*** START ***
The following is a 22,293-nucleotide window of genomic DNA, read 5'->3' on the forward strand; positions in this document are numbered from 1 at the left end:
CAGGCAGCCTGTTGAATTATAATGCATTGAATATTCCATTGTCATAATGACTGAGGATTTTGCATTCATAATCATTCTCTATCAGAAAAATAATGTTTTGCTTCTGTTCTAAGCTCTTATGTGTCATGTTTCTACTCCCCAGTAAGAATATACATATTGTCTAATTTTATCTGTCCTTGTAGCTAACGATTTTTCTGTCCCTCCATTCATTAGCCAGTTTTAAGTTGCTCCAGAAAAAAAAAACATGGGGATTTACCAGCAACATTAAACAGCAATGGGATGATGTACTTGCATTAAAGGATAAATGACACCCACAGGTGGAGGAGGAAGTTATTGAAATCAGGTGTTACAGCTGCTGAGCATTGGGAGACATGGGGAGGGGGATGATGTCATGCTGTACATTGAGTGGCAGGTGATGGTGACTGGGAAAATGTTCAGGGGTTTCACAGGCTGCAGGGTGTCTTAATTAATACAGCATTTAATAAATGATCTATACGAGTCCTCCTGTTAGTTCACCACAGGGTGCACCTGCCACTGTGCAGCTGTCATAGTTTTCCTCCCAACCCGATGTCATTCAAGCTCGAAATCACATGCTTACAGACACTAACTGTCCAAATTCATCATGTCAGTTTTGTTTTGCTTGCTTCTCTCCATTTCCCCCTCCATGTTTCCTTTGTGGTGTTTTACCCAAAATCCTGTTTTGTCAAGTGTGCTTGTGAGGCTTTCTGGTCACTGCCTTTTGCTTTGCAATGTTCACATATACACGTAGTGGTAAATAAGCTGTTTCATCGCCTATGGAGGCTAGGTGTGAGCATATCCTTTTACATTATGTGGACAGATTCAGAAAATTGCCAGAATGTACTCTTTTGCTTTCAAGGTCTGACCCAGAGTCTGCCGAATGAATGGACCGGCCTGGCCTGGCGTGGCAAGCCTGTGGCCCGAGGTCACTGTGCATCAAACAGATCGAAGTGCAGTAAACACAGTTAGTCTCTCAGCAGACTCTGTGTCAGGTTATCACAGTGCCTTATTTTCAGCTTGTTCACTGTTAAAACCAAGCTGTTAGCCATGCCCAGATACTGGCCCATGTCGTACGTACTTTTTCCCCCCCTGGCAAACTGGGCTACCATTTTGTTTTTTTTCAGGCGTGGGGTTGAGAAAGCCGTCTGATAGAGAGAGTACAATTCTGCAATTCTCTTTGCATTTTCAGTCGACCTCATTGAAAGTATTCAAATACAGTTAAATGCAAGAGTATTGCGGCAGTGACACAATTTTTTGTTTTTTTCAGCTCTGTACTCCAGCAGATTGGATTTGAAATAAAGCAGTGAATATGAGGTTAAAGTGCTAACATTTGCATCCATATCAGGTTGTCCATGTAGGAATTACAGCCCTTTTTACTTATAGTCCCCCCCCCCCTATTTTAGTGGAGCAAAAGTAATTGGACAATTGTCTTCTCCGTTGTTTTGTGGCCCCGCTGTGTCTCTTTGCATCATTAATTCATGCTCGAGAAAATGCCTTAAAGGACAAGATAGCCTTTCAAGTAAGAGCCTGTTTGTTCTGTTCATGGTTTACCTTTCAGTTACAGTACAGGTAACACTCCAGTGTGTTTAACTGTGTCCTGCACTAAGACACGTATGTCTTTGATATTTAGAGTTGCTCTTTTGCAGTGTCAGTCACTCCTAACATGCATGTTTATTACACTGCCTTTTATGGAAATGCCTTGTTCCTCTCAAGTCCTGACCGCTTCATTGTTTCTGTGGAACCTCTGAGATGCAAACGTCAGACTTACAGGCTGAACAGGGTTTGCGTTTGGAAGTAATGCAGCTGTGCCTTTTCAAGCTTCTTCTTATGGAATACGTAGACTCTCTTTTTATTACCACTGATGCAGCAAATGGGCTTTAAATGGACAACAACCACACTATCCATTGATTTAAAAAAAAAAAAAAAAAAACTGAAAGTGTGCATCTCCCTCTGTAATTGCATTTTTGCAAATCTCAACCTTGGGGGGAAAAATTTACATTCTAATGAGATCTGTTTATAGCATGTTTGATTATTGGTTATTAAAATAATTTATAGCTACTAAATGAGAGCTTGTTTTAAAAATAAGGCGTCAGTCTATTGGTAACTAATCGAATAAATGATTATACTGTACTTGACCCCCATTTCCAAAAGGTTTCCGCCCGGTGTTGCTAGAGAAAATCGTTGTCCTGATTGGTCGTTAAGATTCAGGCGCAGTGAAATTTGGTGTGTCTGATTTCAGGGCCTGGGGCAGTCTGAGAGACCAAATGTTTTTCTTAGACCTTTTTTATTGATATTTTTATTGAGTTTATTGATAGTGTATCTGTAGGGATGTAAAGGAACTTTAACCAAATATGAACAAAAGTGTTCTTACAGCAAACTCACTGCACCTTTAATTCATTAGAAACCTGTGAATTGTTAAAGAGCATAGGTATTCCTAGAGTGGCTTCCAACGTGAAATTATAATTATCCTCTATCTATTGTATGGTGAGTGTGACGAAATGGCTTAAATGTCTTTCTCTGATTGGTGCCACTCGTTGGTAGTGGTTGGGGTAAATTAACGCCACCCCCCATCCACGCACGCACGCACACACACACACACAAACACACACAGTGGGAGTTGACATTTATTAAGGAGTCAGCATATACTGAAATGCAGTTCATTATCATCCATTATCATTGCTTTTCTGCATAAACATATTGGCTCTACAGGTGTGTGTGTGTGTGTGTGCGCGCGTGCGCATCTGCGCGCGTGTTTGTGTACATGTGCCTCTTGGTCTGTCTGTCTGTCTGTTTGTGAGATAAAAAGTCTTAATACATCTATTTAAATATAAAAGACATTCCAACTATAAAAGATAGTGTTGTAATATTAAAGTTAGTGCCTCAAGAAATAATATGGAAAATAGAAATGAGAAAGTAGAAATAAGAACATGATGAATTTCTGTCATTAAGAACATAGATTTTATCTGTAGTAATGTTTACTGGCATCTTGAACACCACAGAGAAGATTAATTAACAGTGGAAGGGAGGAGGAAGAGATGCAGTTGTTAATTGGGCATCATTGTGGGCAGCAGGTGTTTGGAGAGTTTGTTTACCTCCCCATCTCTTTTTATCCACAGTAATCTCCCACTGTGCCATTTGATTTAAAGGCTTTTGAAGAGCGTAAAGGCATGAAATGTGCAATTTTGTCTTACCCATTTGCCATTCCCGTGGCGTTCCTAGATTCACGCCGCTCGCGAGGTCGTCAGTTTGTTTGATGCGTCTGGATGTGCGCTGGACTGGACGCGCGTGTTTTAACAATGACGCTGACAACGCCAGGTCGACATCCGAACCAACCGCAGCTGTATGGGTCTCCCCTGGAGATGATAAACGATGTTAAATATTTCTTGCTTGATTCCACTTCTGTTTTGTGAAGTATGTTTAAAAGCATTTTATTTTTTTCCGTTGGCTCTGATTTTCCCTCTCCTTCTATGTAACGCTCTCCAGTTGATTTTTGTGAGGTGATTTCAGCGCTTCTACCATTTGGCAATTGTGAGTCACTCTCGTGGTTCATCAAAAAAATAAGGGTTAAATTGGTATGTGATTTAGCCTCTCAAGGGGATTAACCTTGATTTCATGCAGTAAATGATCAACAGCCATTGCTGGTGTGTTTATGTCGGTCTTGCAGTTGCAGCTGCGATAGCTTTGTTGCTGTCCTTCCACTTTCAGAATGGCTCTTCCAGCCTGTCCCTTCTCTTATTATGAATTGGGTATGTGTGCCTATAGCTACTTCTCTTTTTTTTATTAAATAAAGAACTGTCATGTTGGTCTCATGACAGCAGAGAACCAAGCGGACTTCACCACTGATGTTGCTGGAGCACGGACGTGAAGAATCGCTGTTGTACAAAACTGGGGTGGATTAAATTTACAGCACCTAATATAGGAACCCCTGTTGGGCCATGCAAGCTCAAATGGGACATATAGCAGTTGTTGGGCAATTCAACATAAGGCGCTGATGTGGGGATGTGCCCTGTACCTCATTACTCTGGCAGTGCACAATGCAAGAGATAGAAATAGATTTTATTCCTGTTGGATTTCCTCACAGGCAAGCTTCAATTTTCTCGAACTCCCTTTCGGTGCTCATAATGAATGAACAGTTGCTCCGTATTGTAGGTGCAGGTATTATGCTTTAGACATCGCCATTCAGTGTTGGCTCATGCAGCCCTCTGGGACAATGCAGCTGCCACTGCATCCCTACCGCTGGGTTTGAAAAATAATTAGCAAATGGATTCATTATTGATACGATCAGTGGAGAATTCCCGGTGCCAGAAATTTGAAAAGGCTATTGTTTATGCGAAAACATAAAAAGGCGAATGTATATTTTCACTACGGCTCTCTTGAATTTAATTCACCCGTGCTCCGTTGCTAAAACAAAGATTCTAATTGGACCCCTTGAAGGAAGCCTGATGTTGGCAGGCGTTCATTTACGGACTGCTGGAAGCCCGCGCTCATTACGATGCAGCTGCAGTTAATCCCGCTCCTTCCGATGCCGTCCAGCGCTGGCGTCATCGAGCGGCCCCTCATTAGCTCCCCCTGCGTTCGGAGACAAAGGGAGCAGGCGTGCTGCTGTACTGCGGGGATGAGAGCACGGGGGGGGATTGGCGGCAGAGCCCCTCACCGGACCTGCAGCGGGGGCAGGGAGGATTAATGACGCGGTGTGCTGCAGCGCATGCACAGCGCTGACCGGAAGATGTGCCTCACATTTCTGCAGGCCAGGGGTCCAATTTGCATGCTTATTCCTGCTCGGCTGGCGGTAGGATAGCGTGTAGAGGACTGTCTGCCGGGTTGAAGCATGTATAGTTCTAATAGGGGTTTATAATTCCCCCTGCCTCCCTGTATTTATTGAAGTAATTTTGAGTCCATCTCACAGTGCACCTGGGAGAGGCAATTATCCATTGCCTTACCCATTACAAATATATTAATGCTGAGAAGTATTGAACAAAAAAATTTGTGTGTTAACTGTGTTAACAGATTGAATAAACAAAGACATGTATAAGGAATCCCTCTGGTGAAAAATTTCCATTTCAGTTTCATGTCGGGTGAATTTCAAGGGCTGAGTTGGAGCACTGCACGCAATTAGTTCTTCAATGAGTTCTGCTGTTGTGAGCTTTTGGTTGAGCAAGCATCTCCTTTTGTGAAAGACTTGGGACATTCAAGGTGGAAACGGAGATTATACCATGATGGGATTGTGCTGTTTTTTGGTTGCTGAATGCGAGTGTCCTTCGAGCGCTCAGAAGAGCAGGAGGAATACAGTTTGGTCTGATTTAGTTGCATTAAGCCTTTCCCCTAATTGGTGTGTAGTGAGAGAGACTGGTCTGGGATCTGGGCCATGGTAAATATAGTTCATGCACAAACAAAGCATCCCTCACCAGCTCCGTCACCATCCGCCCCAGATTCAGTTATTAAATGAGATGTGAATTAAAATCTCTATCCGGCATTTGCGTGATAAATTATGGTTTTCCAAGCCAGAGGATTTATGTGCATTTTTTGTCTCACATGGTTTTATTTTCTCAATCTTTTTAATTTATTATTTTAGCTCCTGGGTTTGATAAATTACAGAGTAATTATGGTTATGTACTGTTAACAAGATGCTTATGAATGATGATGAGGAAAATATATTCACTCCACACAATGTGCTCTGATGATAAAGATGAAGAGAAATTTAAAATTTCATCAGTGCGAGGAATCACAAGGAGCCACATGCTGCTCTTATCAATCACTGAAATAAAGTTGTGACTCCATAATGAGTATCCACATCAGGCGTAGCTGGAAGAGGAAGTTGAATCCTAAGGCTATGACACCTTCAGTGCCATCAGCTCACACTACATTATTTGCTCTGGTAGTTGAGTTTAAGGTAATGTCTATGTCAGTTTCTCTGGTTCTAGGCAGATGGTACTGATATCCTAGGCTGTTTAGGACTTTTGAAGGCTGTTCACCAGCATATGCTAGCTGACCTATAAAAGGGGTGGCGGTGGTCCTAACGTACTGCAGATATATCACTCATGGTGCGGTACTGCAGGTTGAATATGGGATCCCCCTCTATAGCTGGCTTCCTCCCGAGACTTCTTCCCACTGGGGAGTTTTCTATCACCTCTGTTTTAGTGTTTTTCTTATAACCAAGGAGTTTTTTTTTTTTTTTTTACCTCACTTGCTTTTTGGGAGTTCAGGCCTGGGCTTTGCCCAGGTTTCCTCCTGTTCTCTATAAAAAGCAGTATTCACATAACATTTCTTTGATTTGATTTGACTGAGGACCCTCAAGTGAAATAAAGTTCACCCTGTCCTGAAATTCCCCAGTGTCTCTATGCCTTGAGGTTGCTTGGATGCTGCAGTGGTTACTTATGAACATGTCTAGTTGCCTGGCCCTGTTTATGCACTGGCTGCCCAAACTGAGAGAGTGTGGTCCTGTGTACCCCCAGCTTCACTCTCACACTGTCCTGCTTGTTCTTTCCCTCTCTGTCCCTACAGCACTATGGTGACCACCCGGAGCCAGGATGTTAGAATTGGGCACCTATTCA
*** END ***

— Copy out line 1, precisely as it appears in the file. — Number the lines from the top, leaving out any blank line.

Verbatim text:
The following is a 22,293-nucleotide window of genomic DNA, read 5'->3' on the forward strand; positions in this document are numbered from 1 at the left end: